While Blacks—especially those with Native American ancestry or fluency—were often recruited as deputy marshals in Indian Territory, they were often kept out of law enforcement positions. That is until the 20th century when major cities began to bring in Black officers slowly. One such officer was Georgia Ann Robinson, the first Black woman to become a police officer.
Georgia Ann Robinson was born May 12, 1879, in Opelousas, Louisiana as Georgia Ann Hill. At 18, she moved to Kansas and took work as an instructor in households. It was after marrying Morgan Robinson that she moved west to Colorado and then California.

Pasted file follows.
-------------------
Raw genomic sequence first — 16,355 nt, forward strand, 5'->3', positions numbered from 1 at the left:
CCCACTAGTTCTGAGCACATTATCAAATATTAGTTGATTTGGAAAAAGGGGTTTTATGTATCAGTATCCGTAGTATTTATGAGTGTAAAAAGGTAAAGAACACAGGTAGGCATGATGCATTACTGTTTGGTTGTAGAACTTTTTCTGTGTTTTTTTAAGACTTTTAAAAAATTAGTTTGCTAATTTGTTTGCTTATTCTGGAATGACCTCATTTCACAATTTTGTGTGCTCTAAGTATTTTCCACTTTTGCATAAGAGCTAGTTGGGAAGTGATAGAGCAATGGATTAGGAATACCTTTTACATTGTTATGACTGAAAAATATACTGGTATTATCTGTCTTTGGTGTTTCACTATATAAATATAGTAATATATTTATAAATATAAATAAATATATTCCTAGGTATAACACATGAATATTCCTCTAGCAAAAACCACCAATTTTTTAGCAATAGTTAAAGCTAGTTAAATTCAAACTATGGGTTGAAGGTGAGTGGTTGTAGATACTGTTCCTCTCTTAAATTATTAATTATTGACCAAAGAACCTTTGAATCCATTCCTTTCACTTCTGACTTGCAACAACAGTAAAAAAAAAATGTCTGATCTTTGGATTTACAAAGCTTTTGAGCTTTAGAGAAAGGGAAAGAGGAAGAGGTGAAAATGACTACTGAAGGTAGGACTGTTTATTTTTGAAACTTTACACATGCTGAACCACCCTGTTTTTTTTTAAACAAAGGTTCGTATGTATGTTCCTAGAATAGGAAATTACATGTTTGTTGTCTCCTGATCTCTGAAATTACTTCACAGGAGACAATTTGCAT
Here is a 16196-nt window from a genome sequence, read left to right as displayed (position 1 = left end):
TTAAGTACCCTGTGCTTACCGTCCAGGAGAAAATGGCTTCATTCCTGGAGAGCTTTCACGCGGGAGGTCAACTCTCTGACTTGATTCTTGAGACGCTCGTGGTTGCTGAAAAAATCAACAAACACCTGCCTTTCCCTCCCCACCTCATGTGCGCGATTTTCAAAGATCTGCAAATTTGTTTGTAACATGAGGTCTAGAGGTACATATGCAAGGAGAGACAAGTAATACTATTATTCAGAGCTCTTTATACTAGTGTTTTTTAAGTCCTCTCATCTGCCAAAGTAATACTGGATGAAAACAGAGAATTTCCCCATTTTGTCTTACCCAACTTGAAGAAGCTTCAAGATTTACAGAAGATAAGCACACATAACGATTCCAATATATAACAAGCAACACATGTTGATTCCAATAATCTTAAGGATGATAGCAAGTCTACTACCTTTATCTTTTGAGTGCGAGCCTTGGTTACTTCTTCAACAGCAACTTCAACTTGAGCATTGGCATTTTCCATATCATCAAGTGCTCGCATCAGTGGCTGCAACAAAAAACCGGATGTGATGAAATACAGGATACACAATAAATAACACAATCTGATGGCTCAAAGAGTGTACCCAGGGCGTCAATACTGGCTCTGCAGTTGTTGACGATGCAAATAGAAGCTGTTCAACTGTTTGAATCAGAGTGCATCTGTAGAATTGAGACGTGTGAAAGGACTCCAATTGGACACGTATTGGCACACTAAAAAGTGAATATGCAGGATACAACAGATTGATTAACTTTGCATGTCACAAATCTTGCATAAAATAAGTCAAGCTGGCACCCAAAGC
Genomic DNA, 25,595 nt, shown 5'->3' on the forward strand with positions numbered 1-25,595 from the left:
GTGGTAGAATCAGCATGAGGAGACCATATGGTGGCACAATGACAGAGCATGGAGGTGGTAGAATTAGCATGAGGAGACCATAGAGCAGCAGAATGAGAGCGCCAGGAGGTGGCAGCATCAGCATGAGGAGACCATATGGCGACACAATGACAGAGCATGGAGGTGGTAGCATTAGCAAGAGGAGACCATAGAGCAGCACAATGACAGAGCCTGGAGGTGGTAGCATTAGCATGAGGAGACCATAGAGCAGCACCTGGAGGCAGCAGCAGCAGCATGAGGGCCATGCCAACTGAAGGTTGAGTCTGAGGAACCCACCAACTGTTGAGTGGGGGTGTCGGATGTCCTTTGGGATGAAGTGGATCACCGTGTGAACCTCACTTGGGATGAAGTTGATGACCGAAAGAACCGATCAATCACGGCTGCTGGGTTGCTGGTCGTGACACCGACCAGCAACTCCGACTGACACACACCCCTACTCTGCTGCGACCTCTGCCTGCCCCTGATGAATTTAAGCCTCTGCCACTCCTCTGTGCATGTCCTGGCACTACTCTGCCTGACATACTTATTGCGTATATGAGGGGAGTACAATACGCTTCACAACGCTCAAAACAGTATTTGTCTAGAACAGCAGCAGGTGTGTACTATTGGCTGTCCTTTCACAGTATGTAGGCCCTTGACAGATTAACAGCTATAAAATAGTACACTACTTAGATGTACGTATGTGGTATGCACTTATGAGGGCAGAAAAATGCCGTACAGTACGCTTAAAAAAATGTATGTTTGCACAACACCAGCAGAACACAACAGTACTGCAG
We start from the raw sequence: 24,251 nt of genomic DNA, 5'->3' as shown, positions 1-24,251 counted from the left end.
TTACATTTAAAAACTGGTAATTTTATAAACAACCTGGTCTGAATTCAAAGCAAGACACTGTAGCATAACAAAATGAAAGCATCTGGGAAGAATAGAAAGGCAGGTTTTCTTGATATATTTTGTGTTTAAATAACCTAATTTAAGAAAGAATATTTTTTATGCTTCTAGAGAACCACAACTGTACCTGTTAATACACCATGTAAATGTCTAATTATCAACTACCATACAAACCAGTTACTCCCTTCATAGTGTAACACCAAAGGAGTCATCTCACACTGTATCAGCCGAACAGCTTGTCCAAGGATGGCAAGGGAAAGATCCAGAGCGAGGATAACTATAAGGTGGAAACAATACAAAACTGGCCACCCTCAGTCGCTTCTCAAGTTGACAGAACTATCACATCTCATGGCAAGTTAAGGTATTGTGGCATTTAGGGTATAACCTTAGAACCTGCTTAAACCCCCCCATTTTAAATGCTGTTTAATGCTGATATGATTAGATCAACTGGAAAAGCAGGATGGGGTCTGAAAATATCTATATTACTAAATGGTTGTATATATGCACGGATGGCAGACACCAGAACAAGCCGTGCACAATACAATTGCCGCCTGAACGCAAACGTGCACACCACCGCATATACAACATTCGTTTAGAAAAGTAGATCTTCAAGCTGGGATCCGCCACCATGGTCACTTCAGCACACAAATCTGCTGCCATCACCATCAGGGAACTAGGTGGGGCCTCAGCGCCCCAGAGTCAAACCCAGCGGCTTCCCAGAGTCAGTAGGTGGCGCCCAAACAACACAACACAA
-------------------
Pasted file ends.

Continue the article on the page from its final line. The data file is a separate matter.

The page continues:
Active in the women’s suffrage movement, she would remain active in activism for most of her life. After arriving in Los Angeles, Robinson became a ranking member of the city’s NAACP.
Law Enforcement Career
Los Angeles had a shortage of officers in 1916 as a result of World War I. A few years later, the LAPD recruited Robinson to join the force as an officer. She joined the force in 1919, becoming the first Black woman to serve as an officer in the U.S.
Robinson focused on homicides and juveniles, allowing her to continue to help those both in her city and in her community. Roughly nine years later, she would retire from the LAPD after being attacked by a prisoner who injured her. The attack resulted in Robinson losing her eyesight.
After leaving the force, she founded the Sojourner Truth Home which served as a shelter for women and girls. Georgia Ann Robinson passed away on September 21, 1961 at 82.